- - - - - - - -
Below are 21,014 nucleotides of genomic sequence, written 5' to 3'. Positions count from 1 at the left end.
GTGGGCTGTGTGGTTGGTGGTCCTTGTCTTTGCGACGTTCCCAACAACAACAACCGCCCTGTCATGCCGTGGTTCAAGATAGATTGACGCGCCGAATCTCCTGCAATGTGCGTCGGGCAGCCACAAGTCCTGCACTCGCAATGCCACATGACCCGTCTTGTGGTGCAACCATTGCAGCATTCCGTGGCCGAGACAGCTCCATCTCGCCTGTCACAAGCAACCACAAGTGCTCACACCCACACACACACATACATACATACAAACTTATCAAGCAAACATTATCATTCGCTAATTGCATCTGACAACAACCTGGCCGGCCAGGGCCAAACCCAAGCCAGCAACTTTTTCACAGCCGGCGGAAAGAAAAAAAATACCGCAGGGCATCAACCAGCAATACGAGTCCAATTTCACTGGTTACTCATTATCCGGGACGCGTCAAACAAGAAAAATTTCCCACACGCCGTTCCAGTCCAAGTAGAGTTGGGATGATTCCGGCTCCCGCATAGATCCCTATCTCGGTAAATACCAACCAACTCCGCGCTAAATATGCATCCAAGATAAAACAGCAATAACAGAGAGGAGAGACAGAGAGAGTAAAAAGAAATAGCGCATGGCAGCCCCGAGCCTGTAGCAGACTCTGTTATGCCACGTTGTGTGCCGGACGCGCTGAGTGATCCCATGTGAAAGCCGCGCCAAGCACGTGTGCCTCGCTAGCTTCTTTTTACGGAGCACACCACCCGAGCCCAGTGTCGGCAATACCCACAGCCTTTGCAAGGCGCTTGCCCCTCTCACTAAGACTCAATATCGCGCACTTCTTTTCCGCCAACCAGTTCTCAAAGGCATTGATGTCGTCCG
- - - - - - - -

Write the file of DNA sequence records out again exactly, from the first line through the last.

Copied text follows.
Below are 21,014 nucleotides of genomic sequence, written 5' to 3'. Positions count from 1 at the left end.
GTGGGCTGTGTGGTTGGTGGTCCTTGTCTTTGCGACGTTCCCAACAACAACAACCGCCCTGTCATGCCGTGGTTCAAGATAGATTGACGCGCCGAATCTCCTGCAATGTGCGTCGGGCAGCCACAAGTCCTGCACTCGCAATGCCACATGACCCGTCTTGTGGTGCAACCATTGCAGCATTCCGTGGCCGAGACAGCTCCATCTCGCCTGTCACAAGCAACCACAAGTGCTCACACCCACACACACACATACATACATACAAACTTATCAAGCAAACATTATCATTCGCTAATTGCATCTGACAACAACCTGGCCGGCCAGGGCCAAACCCAAGCCAGCAACTTTTTCACAGCCGGCGGAAAGAAAAAAAATACCGCAGGGCATCAACCAGCAATACGAGTCCAATTTCACTGGTTACTCATTATCCGGGACGCGTCAAACAAGAAAAATTTCCCACACGCCGTTCCAGTCCAAGTAGAGTTGGGATGATTCCGGCTCCCGCATAGATCCCTATCTCGGTAAATACCAACCAACTCCGCGCTAAATATGCATCCAAGATAAAACAGCAATAACAGAGAGGAGAGACAGAGAGAGTAAAAAGAAATAGCGCATGGCAGCCCCGAGCCTGTAGCAGACTCTGTTATGCCACGTTGTGTGCCGGACGCGCTGAGTGATCCCATGTGAAAGCCGCGCCAAGCACGTGTGCCTCGCTAGCTTCTTTTTACGGAGCACACCACCCGAGCCCAGTGTCGGCAATACCCACAGCCTTTGCAAGGCGCTTGCCCCTCTCACTAAGACTCAATATCGCGCACTTCTTTTCCGCCAACCAGTTCTCAAAGGCATTGATGTCGTCCG